Monday, January 18, 2010
The pressure to brew also stems from recently having to call a corny of my Helles on Wheels up to the front a few weeks early, to duty on the ole kegerator's Sunset Wheat tap. With the rest of my year-end series of German lagers sleeping in their kegs, I decided to start another series of English ales. I so enjoyed my first attempt last fall at a dark mild, as well as the subsequent English IPA, that I just couldn't wait to repeat the series. Plus this present batch of Brooks Leather Saddle Mild should just about be ready to go when the current keg on tap blows. Here is yesterday's recipe, only slightly modified from the first batch:
OG: 1038 (9.5°P)
84% Pale Maris Otter malt
8% Medium Crystal (60L)
5% Chocolate malt (450L)
3% Wheat malt
single-infusion mash at 155°F
approx. 20 BUs (calculated using Tinseth)
boil 75 minutes
Northern Brewer hops, 60 min.
American Goldings hops, 5 min.
White Labs English Ale yeast (WLP002)
Despite the light rain, my brew day went pretty smoothly. My brewhouse efficiency was a little higher than expected, but this was largely offset by less kettle evaporation on the wet day, so my starting gravity still came in on style. I use a rather primitive, but cheap and effective, water-bath system for managing fermentation temperatures. The temperature of one of the two carboys was spot-on this morning, at 67°F, and it was already showing some activity through the airlock. The other carboy, however, was sitting in the low 60s, so I quickly brought up the temperature several degrees with a boiling-water addition to the water bath. I've used this technique before to good effect, and I expect both carboys will be going strong by the end of the day.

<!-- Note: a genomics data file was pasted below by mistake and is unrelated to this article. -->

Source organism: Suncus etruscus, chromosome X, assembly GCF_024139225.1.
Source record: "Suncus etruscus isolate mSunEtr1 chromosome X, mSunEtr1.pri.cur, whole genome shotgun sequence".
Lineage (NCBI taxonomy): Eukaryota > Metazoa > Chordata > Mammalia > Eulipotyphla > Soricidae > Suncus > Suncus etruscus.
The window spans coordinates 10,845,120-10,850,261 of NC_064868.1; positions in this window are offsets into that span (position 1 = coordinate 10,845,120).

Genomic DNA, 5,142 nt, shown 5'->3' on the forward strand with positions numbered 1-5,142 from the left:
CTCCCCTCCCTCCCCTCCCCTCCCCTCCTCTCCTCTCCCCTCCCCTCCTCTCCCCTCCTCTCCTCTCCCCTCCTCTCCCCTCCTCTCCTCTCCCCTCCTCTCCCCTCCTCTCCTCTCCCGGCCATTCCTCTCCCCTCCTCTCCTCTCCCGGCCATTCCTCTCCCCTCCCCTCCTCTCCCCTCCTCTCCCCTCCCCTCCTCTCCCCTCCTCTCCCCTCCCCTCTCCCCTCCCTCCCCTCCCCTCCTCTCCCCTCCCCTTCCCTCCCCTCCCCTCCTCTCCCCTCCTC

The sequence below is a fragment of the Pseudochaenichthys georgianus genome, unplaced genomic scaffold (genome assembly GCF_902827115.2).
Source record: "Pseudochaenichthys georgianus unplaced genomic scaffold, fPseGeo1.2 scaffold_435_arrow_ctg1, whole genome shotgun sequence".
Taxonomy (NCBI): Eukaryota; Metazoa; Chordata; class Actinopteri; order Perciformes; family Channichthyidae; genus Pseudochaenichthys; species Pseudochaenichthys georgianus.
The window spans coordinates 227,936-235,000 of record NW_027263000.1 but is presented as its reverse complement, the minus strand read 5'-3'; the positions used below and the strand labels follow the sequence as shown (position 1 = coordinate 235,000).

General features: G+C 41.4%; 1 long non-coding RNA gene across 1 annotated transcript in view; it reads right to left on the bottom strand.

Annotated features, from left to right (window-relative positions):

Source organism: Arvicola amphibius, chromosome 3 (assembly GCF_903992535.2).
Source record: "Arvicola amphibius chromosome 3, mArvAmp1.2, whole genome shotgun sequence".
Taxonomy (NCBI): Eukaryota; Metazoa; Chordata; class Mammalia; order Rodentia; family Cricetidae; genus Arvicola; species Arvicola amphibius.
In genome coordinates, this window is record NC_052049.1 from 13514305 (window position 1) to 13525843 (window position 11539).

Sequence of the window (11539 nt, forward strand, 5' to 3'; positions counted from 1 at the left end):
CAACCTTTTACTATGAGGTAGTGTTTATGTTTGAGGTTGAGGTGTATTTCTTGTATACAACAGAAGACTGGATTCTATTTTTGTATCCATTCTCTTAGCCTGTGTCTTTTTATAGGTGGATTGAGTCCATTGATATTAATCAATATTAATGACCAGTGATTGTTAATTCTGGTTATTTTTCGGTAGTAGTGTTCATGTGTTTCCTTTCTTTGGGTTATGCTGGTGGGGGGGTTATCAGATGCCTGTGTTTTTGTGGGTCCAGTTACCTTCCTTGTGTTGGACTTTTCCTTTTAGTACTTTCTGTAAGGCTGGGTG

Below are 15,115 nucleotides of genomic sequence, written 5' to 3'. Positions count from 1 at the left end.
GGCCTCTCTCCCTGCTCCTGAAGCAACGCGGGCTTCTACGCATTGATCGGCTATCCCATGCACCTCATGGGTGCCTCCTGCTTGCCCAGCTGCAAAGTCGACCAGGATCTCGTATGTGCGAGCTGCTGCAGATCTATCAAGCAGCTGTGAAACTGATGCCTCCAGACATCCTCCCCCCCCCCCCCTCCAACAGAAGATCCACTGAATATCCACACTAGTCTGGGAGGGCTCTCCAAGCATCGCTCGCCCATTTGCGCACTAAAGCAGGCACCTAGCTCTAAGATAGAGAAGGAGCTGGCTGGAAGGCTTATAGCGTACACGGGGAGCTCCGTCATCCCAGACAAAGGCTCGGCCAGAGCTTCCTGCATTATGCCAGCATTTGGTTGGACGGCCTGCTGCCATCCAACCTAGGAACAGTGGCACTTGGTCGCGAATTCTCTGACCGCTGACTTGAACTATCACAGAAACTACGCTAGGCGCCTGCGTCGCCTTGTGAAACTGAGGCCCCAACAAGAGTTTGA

Rather than repeat my fall series of English ales exactly, I'm going to experiment a bit in the weeks ahead. First, I'm going to add a couple ounces of cocoa nibs to one of the two carboys of the current mild as primary ferment dies down. I'm hoping that a week or so of "dry nibbing" will yield a nice chocolate aroma, but this is my first time using nibs, I don't really know what to expect. My second change from the fall series will be swapping out the ESB that I brewed last time for a completely revised version of my Roubaix Red, an American Amber ale. ESB is one of my favorite styles, but I wasn't thrilled with my own Penny Farthing ESB in the fall, and I've got a good supply of American hops I want to play with instead. Plus, I recently was inspired by a clone recipe of Stone's Levitation ale, and I'd like to try something comparable myself.
After these two session-strength beers in January, I plan to stretch the capacity of my mash tun in February, first with an encore batch of Century IPA-UK, then with a pair of half-batches of Barista Porter and an experimental oak-aged Man With the Hammer strong ale, the latter based on a clone recipe for my favorite beer of the 2009 winter holiday season: Lagunitas Brown Shugga'.
Then, in March, before the weather turns too warm, I plan to brew another series of lagers before moving on as summer approaches to a long-overdue series of something Belgian. As always, though, these plans are subject to change. Such are the joys of freedom that homebrewing allows. Cheers!
Wednesday, December 23, 2009
It's about halftime in the cool-temperature brewing season, as well as the end of another calendar year. I've managed to complete two full cycles of three beers each since the beginning of September, bringing my total for 2009 to 16 batches. That's still a few batches shy of our household's legally allowed maximum (200 gallons, if anyone is keeping track), but is nonetheless a new personal best.